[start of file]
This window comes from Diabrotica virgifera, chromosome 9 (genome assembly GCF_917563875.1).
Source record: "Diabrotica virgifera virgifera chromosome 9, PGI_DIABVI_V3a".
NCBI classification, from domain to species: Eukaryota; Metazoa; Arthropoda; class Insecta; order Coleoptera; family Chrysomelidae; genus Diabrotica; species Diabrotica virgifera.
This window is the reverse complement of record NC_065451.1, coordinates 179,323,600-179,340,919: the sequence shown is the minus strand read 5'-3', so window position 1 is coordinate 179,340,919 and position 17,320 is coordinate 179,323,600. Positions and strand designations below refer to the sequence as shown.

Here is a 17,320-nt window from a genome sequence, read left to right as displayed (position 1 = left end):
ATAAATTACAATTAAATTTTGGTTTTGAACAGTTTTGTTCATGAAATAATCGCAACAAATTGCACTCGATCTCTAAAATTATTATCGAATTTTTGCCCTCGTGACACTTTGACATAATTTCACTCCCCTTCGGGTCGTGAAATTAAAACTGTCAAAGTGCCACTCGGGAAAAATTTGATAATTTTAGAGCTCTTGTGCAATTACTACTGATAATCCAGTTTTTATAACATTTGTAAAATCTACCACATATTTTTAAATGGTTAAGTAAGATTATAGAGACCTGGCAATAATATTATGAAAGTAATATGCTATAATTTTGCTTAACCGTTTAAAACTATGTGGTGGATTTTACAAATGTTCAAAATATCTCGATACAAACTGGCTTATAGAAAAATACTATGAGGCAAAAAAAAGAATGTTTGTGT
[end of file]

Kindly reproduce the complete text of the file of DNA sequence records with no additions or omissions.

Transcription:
This window comes from Diabrotica virgifera, chromosome 9 (genome assembly GCF_917563875.1).
Source record: "Diabrotica virgifera virgifera chromosome 9, PGI_DIABVI_V3a".
NCBI classification, from domain to species: Eukaryota; Metazoa; Arthropoda; class Insecta; order Coleoptera; family Chrysomelidae; genus Diabrotica; species Diabrotica virgifera.
This window is the reverse complement of record NC_065451.1, coordinates 179,323,600-179,340,919: the sequence shown is the minus strand read 5'-3', so window position 1 is coordinate 179,340,919 and position 17,320 is coordinate 179,323,600. Positions and strand designations below refer to the sequence as shown.

Here is a 17,320-nt window from a genome sequence, read left to right as displayed (position 1 = left end):
ATAAATTACAATTAAATTTTGGTTTTGAACAGTTTTGTTCATGAAATAATCGCAACAAATTGCACTCGATCTCTAAAATTATTATCGAATTTTTGCCCTCGTGACACTTTGACATAATTTCACTCCCCTTCGGGTCGTGAAATTAAAACTGTCAAAGTGCCACTCGGGAAAAATTTGATAATTTTAGAGCTCTTGTGCAATTACTACTGATAATCCAGTTTTTATAACATTTGTAAAATCTACCACATATTTTTAAATGGTTAAGTAAGATTATAGAGACCTGGCAATAATATTATGAAAGTAATATGCTATAATTTTGCTTAACCGTTTAAAACTATGTGGTGGATTTTACAAATGTTCAAAATATCTCGATACAAACTGGCTTATAGAAAAATACTATGAGGCAAAAAAAAGAATGTTTGTGT